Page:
Jake Bartlett (25:03): And I'm going to just go ahead and get rid of the styling. I don't need to see that at all. I'm just going to make sure that this is about the size of the objects behind it. Shift, click on that blend and then make a clipping mask. Now you could come up to object, a clipping mask make, or the shortcut for that is command seven. What that's going to do is use the top object as a mask to contain that object behind it within, and now I have this kind of gradient retro looking blend that is making up the shading of the key frame. And it's contained within that shape. And from here, I can manipulate this further. If I want this line to be a little bit thinner, I'll just drop it down to maybe two. There we go. That's looking pretty cool, but I don't think on its own, it's communicating enough that that's supposed to be a key frame.

Jake Bartlett (25:50): So I want to add a stroke and outline around the shape, but I want to do it in a little bit of a stylized way. So first of all, I'm just going to scale this whole object down just a little bit, and then I want to copy that path, not the blend behind it. So I'm going to double click into this, uh, object to get that isolation mode, select that path and copy, and then double click out of it to get back out of isolation mode and press command shift V to paste in place. And now it can add some strokes on here. So first of all, I want to make a magenta outline. So I'm going to make sure that my stroke is active, press I on the keyboard to get to my eyedropper and shift, click on that magenta color. I'll make that nice and thick 10 points and round off the cap and the corner.

Jake Bartlett (26:33): So there we go. We've got our path, but it is covering up that blend. And I don't want it to be touching it at all. I could move it back one step in the layer order by grabbing it and dragging it down once. But then you see the blind overlapping the stroke, and that's not going to work. Another option would be to select that path again, move that a stroke from aligning to the center to the outside, but then it looks like it's just containing that, uh, blend. And again, that's not the effect I'm going for. I want to have a yellow gap between this outline and the blend. So I'm going to undo that. And then I'm going to add an effect, and this is another one of those illustrator effects I'm going to go to effects, go to path and then offset path preview one more time.

Jake Bartlett (27:16): And what this is going to let you do is exactly what it allows you to do inside of after effects, which is just offset that path from the original. So I want to push this off. Maybe 10 pixels, I'll change the join to round. So that's nice round corners, and I think that's going to work. Maybe push it off just a little bit more somewhere around there, click. Okay. And then I think everything just needs to scale down a little bit. So I'm going to grab both the blend and the outline. This might be a little difficult. So let me actually just grab them here. I'm going to target the clip group and I'm going to shift, target the path and then scale them both down with the scale tool S on the keyboard, hold shift to scale proportionately. And there we go. Maybe that outlines a little too thick.

Jake Bartlett (27:59): So I'm just going to make sure I have that selected and then decrease that just a little bit, maybe around six points. And because I didn't have scale strokes and effects checked, I'm going to need to manipulate this a little bit. Cause that top line right there, that gap is not thick enough for my taste. So I think right about there is going to work a little bit better. The offset now is a little bit larger than I like it. So this is just part of working inside of illustrators pushing and pulling things until you're happy with the way that they look. So I'm going to grab that offset paths and just drop it down a few points maybe around 10. And I think I'm actually just going to stray away from that 10 point thickness a little bit, grab that path. I'm gonna move this up.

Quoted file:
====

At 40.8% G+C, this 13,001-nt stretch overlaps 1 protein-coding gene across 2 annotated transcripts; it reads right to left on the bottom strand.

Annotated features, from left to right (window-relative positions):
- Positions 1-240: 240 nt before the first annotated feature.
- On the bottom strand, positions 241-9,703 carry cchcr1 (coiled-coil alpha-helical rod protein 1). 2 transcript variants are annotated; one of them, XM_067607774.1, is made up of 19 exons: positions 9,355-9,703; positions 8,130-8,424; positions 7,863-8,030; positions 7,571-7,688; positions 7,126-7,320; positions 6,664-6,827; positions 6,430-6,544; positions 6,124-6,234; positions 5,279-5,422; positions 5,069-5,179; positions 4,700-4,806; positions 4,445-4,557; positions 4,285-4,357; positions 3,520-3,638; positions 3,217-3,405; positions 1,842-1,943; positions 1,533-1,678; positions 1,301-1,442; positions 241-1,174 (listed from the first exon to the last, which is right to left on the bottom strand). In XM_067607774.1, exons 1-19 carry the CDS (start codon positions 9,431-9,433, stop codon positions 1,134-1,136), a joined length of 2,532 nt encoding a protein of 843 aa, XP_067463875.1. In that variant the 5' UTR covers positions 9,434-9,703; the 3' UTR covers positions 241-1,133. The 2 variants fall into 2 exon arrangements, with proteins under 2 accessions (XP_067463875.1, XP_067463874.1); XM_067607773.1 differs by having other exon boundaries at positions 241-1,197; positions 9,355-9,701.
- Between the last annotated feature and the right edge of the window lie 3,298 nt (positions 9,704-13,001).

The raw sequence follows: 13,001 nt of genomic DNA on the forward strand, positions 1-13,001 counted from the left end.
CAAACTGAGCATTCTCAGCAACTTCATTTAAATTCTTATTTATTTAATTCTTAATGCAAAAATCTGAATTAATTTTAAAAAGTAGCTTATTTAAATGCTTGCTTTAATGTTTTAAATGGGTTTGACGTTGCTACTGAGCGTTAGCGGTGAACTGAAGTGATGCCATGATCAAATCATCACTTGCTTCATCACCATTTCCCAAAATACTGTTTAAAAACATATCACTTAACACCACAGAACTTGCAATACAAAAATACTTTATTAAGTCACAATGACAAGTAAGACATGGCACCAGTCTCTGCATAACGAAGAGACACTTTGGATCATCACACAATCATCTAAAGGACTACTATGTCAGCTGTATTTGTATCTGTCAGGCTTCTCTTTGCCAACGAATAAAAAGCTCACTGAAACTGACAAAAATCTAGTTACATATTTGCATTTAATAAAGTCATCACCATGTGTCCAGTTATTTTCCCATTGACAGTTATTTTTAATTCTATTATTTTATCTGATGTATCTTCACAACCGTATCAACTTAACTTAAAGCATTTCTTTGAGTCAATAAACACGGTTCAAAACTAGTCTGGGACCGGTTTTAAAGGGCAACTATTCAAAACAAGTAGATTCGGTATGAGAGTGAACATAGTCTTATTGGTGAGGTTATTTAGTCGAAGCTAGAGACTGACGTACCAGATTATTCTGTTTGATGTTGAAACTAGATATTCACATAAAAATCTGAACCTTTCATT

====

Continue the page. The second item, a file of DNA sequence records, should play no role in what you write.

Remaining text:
Jake Bartlett (28:40): So it's easier to select drop that thickness down a little and then maybe even reduce the corner rounding. So I'm going to select that and then just turn it down to zero. And then from there, just increase it a little bit, maybe two points, even as enough, something like that, but I need to make sure I do that to the actual clipping mask for that blend as well. So I have that selected and I'll go in to those corners again, set it to zero and then increase it just maybe two pixels. So there we go. Those are a little less rounded. Now that outline is a little thinner. I think this is looking pretty good. Let's look at 100% preview. I like that. I just want to make it a little bit more Squatty. So I'm going to adjust this by switching into my outline view, selecting my direct selection tool so that this way I only select the portions of the path that I want to manipulate, hold down, shift and press the right arrow to move it over just a little.

Jake Bartlett (29:33): Then I'll grab all of this again and align it to the center of that object. There we go. It snaps to the center command, why to get back out of there. And there we go. We've got a nice fat looking Squatty key frame that has this nice blend on the inside. That fancy outline around it. I liked the way this is looking. Let me just shift this over a little bit. Think that is all aligned a little bit more nicely, and we can move on to the next step, which is adding a little bit of a stylized look to the entire cartridge. So what I want to do first is this kind of offset stroke style where you're moving the stroke kind of misaligning it from the field. And typically you'd probably think of doing this with two copies of the same pad, this one for the fill and one for the stroke, but we can actually do this a lot more efficiently.